- Thoughts on GME and This Week in the Stock Market
- Record Home Price Levels Point to Strength in Post-Pandemic Economy
- The Stock Market Looks Overvalued, but It's Probably Not
- China GDP Growth Surpasses Expectations
- President-elect Joe Biden Introduces His "American Rescue Plan"
- Political Polarization Intensifies with Another Impeachment Along Party Lines
- Metal Demand Has a Bright Future in 2021 and Beyond
- What Happened to That US-China Trade Dispute?
- Civil Unrest, A Rising Threat to the 2021 Economy
- What's in the $900 Billion Relief Plan?
- Long Term Employment Shifts Caused by the Pandemic
- Earnings Provide Positive Surprise Despite Pandemic
- Renewable Energy Under Fire in Texas
- Yellen Aims for Full Employment
- Minimum Wage Research in the Spotlight as a Hike Looks Inevitable
- Non-Residential Construction Soft in the Pandemic Economy
- Views on Interest Rates and the Move in Treasury Yields
- Inflation Indicators Healthy but Still on the Rise
- Risky Assets Sell-off Despite Optimistic Economic Outlook
- The Latest on Vaccinations and What it Means for Growth
- Highlights of the Fed's "Economic Well-Being of U.S. Households in 2020" Report
- Relative Factors and Forward Change in Federal Funds Rate
- Can Wage Growth Keep Up With Inflation?
- With That, We Carry On
- Supply Pressures Looking to Peak
- Cars are Still Expensive, Workers are Still Needed
- Recovery Continues, but Delta Looms
- Fed Eyes Tapering While China Sees a Setback
- Review the Fed Previews
- No Tapering Yet
- Labor Day on Labor Day
- Delayed or Disappearing Growth?
- Supply and Demand Mismatch will be Evident during the Holiday Shopping Season
- Workers Find Leverage in a Tight Labor Market
- Cautiously Optimistic
- Sour Expectations Take Down the Market
- Q3 Earnings Were Surprisingly Good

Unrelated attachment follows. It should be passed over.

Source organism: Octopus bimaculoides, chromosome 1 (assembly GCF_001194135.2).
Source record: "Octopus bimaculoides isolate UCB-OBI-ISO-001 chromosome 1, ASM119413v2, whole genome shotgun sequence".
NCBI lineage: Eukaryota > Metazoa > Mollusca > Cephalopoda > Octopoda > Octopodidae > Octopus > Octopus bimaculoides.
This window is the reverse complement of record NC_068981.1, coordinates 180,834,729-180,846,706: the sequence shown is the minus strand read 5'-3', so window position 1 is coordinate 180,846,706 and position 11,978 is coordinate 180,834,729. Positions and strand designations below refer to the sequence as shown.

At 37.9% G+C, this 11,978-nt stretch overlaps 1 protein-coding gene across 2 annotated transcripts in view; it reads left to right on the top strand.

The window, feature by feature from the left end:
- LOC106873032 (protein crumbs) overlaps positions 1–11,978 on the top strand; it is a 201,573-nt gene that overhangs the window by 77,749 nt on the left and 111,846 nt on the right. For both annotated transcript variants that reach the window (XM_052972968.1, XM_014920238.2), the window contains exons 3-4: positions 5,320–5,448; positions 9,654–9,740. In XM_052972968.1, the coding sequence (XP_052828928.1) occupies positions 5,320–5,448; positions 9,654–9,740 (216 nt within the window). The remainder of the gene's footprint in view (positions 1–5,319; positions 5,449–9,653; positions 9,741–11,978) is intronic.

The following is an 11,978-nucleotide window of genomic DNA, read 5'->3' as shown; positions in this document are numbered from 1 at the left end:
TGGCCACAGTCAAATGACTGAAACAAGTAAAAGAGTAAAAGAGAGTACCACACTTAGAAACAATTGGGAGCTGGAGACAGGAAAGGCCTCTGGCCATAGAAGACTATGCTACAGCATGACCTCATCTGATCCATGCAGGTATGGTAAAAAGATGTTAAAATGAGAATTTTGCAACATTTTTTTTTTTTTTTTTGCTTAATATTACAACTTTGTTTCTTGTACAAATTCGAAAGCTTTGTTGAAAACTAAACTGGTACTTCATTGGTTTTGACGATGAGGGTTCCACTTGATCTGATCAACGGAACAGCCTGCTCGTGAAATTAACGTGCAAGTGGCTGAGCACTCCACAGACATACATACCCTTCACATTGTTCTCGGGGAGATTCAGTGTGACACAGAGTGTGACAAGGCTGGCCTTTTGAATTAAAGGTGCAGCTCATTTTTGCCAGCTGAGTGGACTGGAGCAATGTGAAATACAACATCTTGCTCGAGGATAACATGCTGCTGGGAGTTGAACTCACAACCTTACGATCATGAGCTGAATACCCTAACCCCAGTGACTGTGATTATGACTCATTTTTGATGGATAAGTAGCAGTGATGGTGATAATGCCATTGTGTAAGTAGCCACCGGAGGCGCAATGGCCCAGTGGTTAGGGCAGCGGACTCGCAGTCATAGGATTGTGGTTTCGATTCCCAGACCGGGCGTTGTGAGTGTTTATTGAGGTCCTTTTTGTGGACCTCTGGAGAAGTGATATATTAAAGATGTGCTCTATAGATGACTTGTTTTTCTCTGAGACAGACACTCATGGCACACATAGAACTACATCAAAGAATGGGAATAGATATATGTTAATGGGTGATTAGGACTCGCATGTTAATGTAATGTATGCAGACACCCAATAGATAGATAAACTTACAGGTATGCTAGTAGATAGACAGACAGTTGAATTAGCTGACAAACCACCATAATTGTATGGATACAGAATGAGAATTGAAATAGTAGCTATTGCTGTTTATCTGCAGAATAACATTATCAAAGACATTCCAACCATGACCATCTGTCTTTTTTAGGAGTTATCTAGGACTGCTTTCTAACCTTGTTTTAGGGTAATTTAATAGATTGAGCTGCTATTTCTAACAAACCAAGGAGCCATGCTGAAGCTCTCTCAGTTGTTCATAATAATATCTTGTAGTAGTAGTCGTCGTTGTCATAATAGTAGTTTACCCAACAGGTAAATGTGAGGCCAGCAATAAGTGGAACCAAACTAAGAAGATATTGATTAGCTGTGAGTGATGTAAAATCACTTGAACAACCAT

- Inflation Weights on Bonds and Consumer Sentiment
- FOMC Tapers While Trade and Employment Flash Mixed Signals
- Inflation is Getting Broader, Not Cooler
- Unemployment Insurance During the Pandemic
- A Year of Normalization
- What Will GDP Growth Look Like in 2022?
- Student Loans Targeted by the Biden Administration
- The Chicago Fed Index Reverses in July
- Chinese Economic Data Faltered in July
- Stellar Jobs Report Bucks Recession Fears
- Bank of Japan Punished for Dovish Policy Stance
- Expect 75 Today
- Manufacturing Weakness in Germany has Implications for Euro Area Growth
- Q1 GDP Growth Jumps 1.1% on Strong Personal Consumption
- A Strong March Leads to a Surge in Chinese GDP in Q1 2023
- Durable Goods Retail Sales Suffer from High Interest Rates and Wary Consumers
- Choppy GDP Means UK Should Avoid Q1 Recession
- Japanese Consumer Confidence Jumps to Highest Level in Over a Year
What Will GDP Growth Look Like in 2022?
January 04, 2022
A new year is upon us and so are a new set of annual outlooks. The top financial organizations have taken turns guessing what growth might look like in 2022, with most focusing on global and developed market growth. We've compiled a list of forecasts from 25 different sources.